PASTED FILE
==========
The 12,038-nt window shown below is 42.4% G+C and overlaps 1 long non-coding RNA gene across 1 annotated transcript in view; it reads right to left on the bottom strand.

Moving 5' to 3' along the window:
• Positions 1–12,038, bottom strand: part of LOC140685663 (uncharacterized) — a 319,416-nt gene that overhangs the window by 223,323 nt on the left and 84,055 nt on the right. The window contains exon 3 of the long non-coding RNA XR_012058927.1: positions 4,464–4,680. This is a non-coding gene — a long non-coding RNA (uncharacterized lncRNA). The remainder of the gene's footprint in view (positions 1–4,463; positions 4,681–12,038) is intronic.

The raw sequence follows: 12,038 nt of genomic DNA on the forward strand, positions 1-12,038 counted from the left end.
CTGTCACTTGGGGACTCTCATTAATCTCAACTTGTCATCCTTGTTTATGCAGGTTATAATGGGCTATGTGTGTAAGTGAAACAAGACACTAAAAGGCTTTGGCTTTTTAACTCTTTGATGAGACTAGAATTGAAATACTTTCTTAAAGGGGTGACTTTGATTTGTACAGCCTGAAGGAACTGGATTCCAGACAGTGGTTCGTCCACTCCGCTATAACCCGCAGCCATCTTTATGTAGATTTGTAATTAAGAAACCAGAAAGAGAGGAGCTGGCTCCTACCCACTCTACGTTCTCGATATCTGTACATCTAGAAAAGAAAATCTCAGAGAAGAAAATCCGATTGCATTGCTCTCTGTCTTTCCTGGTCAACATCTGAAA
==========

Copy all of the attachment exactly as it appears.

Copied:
The 12,038-nt window shown below is 42.4% G+C and overlaps 1 long non-coding RNA gene across 1 annotated transcript in view; it reads right to left on the bottom strand.

Moving 5' to 3' along the window:
• Positions 1–12,038, bottom strand: part of LOC140685663 (uncharacterized) — a 319,416-nt gene that overhangs the window by 223,323 nt on the left and 84,055 nt on the right. The window contains exon 3 of the long non-coding RNA XR_012058927.1: positions 4,464–4,680. This is a non-coding gene — a long non-coding RNA (uncharacterized lncRNA). The remainder of the gene's footprint in view (positions 1–4,463; positions 4,681–12,038) is intronic.

The raw sequence follows: 12,038 nt of genomic DNA on the forward strand, positions 1-12,038 counted from the left end.
CTGTCACTTGGGGACTCTCATTAATCTCAACTTGTCATCCTTGTTTATGCAGGTTATAATGGGCTATGTGTGTAAGTGAAACAAGACACTAAAAGGCTTTGGCTTTTTAACTCTTTGATGAGACTAGAATTGAAATACTTTCTTAAAGGGGTGACTTTGATTTGTACAGCCTGAAGGAACTGGATTCCAGACAGTGGTTCGTCCACTCCGCTATAACCCGCAGCCATCTTTATGTAGATTTGTAATTAAGAAACCAGAAAGAGAGGAGCTGGCTCCTACCCACTCTACGTTCTCGATATCTGTACATCTAGAAAAGAAAATCTCAGAGAAGAAAATCCGATTGCATTGCTCTCTGTCTTTCCTGGTCAACATCTGAAA